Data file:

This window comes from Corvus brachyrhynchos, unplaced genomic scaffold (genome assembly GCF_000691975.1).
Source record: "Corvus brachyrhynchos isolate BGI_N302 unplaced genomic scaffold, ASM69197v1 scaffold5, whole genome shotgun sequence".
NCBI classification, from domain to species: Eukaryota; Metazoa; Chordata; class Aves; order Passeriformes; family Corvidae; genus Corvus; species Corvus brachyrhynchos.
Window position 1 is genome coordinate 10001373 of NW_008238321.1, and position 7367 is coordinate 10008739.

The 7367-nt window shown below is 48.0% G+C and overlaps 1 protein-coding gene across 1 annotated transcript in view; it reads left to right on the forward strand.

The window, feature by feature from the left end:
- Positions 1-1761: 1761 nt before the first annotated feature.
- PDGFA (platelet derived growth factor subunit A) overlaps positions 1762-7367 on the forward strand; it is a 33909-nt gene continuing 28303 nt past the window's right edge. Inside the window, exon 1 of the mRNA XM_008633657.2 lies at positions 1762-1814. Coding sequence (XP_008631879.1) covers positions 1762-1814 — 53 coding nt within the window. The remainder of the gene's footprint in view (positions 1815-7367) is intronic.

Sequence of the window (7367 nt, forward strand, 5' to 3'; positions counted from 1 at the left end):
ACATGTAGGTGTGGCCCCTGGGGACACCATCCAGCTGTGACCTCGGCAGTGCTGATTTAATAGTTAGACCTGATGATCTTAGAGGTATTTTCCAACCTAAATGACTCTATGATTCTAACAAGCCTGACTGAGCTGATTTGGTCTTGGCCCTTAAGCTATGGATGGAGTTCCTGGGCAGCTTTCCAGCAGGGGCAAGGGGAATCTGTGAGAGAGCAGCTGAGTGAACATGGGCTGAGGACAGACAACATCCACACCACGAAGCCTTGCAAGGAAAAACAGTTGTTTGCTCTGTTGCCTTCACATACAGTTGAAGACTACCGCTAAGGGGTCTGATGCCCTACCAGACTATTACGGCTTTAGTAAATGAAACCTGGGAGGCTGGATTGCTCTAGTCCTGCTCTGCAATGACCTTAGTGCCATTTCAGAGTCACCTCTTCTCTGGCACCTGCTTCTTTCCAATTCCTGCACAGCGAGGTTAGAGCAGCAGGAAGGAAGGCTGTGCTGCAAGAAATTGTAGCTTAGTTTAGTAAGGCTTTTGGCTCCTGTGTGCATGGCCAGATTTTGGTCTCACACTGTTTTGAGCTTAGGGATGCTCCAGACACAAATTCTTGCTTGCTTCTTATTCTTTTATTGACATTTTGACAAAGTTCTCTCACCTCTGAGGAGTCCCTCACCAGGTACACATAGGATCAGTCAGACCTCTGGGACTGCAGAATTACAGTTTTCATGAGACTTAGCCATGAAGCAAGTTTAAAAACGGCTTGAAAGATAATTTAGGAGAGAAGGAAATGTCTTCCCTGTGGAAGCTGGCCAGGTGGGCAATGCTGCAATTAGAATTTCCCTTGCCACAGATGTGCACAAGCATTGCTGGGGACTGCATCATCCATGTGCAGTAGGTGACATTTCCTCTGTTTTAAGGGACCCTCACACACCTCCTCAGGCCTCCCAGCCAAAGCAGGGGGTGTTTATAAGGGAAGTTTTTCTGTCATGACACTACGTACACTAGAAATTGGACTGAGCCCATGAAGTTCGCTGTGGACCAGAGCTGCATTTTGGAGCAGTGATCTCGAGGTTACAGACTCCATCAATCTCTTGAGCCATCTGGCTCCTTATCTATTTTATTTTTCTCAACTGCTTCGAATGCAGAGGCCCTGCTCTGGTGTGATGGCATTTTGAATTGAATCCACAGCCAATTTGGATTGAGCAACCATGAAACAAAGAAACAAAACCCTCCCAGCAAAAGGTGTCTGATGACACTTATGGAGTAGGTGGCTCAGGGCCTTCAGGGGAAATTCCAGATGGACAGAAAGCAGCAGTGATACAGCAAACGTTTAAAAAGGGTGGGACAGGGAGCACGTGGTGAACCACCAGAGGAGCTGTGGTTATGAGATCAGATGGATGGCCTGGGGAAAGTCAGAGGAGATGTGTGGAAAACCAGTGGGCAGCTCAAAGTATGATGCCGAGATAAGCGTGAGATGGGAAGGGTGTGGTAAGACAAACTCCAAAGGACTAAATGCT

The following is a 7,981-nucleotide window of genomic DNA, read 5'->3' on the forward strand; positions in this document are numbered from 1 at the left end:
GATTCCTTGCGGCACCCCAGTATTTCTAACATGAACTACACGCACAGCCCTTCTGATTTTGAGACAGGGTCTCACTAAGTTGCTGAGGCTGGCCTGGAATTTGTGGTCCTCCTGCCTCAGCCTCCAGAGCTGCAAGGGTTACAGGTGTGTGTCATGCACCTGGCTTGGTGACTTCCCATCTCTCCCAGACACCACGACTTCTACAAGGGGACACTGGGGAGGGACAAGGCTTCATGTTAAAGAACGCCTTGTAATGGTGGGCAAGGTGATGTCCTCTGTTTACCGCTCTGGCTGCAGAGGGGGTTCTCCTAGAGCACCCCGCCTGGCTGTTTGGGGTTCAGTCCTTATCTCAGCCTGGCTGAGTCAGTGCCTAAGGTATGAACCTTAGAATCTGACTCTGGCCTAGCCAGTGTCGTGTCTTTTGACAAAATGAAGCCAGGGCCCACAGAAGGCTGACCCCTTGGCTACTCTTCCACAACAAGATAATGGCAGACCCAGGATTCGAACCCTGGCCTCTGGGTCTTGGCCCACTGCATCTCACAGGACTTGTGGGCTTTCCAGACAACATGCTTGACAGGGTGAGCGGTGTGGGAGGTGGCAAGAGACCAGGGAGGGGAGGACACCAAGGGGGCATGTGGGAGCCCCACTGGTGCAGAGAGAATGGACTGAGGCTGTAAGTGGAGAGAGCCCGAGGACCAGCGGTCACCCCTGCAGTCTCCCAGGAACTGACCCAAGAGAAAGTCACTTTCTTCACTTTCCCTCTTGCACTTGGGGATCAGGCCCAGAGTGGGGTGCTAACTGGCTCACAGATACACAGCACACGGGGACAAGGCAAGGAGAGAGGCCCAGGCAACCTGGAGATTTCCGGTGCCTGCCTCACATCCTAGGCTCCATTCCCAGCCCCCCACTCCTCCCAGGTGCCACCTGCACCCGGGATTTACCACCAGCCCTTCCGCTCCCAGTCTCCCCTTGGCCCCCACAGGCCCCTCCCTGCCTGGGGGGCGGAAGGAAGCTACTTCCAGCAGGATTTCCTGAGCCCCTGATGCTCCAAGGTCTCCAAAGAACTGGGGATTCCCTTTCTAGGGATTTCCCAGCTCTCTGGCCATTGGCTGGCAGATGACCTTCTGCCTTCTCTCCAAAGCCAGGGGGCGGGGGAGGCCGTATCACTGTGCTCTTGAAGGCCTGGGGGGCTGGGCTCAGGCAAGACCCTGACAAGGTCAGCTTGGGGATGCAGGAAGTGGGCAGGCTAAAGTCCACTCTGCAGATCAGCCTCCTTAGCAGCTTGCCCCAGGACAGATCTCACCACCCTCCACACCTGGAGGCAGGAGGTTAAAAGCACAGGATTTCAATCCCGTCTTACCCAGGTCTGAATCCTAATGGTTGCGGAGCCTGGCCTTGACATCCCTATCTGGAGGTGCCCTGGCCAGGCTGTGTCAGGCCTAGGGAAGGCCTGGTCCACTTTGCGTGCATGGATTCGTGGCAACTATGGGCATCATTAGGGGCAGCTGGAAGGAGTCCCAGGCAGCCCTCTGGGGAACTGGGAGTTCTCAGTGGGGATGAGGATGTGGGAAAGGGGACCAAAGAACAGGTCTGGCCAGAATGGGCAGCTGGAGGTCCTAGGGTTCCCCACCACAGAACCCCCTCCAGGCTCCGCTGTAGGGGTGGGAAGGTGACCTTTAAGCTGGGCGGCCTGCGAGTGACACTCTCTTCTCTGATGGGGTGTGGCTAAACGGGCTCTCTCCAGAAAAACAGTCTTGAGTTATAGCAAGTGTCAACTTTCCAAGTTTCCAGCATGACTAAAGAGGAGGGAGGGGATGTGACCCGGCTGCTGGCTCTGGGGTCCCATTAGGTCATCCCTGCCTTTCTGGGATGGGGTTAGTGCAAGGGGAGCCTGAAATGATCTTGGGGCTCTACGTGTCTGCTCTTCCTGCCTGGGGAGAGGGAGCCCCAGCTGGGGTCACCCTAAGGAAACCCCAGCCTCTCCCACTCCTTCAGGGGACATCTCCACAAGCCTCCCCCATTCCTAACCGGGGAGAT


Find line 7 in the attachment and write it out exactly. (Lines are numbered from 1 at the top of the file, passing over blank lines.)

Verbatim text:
- Positions 1-1761: 1761 nt before the first annotated feature.